Barbecue in the Chicago Burbs

Discussion in 'Rusty's Grill' started by horninchicago, Oct 16, 2020 at 2:50 PM.

  1. horninchicago

    horninchicago 5,000+ Posts

    Doing up brisket and St. Louis cut ribs tomorrow. Smoking the brisket today and will warm up tomorrow in the oven so I have room for the ribs tomorrow in the pit. And, of course they don't take nearly as long as brisket, and I'm serving it all up around 3 pm.

    Bought a whole brisket and trimmed it myself. I have normally bought the Costco brisket flats and had 3 or 4 to deal with. This is a big hunk of meat, but much easier dealing with one slab vs several.

    IMG_7879.JPG IMG_7882.JPG
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    Last edited: Oct 16, 2020 at 5:25 PM
  2. nashhorn

    nashhorn 2,500+ Posts

    Whew, that’s a lot of meat!
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  3. horninchicago

    horninchicago 5,000+ Posts

    Turned out great. If I can figure out how to load a video here, I will.
  4. horninchicago

    horninchicago 5,000+ Posts

    16 hours total cook time. Pardon the loud people in the background. Had about 30 people over.

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  5. Chop

    Chop 2,500+ Posts

    Please explain St Louis style ribs (as opposed to other ribs) to me. Thx.
  6. Duck Dodgers

    Duck Dodgers 250+ Posts

    Going from memory here:

    Baby back ribs are close to the spine, so the bones are smaller, and the meat more tender, and less fat.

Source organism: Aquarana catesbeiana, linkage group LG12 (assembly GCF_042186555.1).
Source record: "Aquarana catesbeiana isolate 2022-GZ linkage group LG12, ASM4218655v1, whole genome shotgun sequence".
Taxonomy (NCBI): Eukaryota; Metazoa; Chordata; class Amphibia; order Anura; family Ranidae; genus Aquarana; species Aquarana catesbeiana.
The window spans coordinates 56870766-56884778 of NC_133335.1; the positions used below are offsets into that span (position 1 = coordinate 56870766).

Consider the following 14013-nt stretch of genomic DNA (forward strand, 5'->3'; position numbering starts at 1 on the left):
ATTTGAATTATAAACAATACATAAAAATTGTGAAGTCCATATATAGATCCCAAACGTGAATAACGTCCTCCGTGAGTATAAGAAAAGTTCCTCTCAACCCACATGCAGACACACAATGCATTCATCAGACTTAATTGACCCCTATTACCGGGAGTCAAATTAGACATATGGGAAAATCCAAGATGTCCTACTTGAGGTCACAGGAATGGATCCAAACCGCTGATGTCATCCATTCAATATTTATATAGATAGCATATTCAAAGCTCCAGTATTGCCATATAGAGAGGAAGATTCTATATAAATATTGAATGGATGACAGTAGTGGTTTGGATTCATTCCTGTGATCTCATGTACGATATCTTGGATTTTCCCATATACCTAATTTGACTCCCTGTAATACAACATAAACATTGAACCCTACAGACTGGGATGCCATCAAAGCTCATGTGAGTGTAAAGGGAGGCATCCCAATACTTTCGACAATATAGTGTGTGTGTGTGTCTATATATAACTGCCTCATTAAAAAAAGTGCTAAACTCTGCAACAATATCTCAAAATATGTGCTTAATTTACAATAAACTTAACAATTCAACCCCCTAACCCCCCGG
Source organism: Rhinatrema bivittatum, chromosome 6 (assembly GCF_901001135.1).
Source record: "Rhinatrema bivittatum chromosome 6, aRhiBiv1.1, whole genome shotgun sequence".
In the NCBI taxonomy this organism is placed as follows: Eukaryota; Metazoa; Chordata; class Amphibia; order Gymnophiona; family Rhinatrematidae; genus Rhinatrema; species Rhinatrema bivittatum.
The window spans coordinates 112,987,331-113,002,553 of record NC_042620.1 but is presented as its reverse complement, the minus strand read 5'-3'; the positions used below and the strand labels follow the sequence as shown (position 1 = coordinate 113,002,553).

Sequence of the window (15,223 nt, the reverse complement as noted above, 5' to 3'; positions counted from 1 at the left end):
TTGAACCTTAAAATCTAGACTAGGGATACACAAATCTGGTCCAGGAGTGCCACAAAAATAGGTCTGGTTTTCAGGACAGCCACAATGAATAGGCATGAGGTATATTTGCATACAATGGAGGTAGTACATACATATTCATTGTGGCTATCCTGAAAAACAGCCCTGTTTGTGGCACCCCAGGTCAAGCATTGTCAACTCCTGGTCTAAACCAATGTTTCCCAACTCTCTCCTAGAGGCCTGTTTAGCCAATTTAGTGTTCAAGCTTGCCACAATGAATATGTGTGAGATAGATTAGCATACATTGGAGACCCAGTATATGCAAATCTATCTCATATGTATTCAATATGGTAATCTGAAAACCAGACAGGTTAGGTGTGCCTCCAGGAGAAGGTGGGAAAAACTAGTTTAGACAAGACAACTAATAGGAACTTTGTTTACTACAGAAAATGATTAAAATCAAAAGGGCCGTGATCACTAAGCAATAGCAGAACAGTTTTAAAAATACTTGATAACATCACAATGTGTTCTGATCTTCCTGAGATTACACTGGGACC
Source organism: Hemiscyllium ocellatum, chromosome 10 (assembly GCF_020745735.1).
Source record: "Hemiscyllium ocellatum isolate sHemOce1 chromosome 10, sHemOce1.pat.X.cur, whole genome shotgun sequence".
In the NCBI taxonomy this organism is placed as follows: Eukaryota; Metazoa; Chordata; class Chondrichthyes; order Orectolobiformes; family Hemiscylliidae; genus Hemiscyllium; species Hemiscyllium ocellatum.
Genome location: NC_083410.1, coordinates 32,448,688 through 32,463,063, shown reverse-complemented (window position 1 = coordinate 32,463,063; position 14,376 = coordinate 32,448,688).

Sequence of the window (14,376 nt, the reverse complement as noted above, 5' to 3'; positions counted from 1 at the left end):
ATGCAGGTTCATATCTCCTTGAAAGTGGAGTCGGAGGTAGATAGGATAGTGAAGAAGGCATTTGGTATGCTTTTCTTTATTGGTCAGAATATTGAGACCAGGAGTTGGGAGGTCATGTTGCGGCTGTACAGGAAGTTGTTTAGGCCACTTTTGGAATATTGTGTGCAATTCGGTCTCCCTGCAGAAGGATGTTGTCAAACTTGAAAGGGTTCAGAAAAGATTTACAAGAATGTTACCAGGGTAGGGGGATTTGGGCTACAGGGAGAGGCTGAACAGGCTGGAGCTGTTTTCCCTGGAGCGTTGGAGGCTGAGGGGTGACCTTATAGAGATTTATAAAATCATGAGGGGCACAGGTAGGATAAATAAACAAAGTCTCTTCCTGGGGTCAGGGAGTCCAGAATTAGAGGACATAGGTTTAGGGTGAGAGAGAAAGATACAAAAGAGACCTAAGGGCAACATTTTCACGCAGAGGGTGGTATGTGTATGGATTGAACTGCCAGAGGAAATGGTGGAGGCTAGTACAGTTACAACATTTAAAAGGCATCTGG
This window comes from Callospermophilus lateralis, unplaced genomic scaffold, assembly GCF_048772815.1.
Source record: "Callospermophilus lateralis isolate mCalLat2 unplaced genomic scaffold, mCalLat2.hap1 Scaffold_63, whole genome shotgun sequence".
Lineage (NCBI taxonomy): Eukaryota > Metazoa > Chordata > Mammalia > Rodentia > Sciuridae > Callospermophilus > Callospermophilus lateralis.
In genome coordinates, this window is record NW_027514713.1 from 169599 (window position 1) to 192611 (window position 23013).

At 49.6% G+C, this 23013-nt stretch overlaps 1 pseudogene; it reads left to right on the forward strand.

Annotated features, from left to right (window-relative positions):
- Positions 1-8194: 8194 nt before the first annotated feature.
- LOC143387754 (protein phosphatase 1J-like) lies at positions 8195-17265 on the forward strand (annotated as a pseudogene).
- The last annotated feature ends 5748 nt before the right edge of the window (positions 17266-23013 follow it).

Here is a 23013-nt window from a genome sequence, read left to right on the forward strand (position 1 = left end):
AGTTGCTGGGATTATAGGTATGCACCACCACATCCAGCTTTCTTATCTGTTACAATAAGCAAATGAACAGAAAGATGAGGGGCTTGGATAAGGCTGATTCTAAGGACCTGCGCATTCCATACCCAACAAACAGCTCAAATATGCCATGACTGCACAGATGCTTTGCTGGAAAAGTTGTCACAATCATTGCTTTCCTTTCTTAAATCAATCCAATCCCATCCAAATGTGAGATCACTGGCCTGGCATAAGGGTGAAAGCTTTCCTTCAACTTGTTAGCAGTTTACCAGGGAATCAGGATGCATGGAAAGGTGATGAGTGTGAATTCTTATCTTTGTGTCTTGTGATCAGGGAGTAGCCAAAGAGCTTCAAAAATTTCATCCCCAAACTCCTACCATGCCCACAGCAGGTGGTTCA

Spare ribs are the other part of the ribs - closer to the belly, so bigger, not as tender, more fat.

    St. Louis ribs are generally considered a spare rib set that's been squared up, to get rid of the lesser quality ribs at the ever bottom.
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  7. horninchicago

    horninchicago 5,000+ Posts

    Correct. And, they should have removed the silver skin membrane on the back side as well.

    When I started learning about barbecue, the pit master at Angelo's in Fort Worth told me they use St. Louis cut pork ribs, spare ribs.
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    Last edited: Oct 20, 2020 at 11:26 AM
  8. Chop

    Chop 2,500+ Posts

    Interesting. St. Louis style ribs are a cut, not a style of cooking, wet-or-dry, or sauce, etc.

    Good DFW rib joint = North Main BBQ in Euless. They've won a number of national championships in rib cooking--they put their bragging rights up all over the store. Their brisket is ok, but their ribs are very good.
  9. horninchicago

    horninchicago 5,000+ Posts

    Yes, the cut. I like the spare ribs better as well since they are bigger, as DD pointed out.

    The ribs turned out okay, too.

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  10. Duck Dodgers

    Duck Dodgers 250+ Posts

    Looking good. I don't get too much of a bark on my ribs - since they're thin compared to a roast or steak, and no real way to put a meat thermemoter in them, I'd afraid I'd dry them out if I was really aiming for a bark.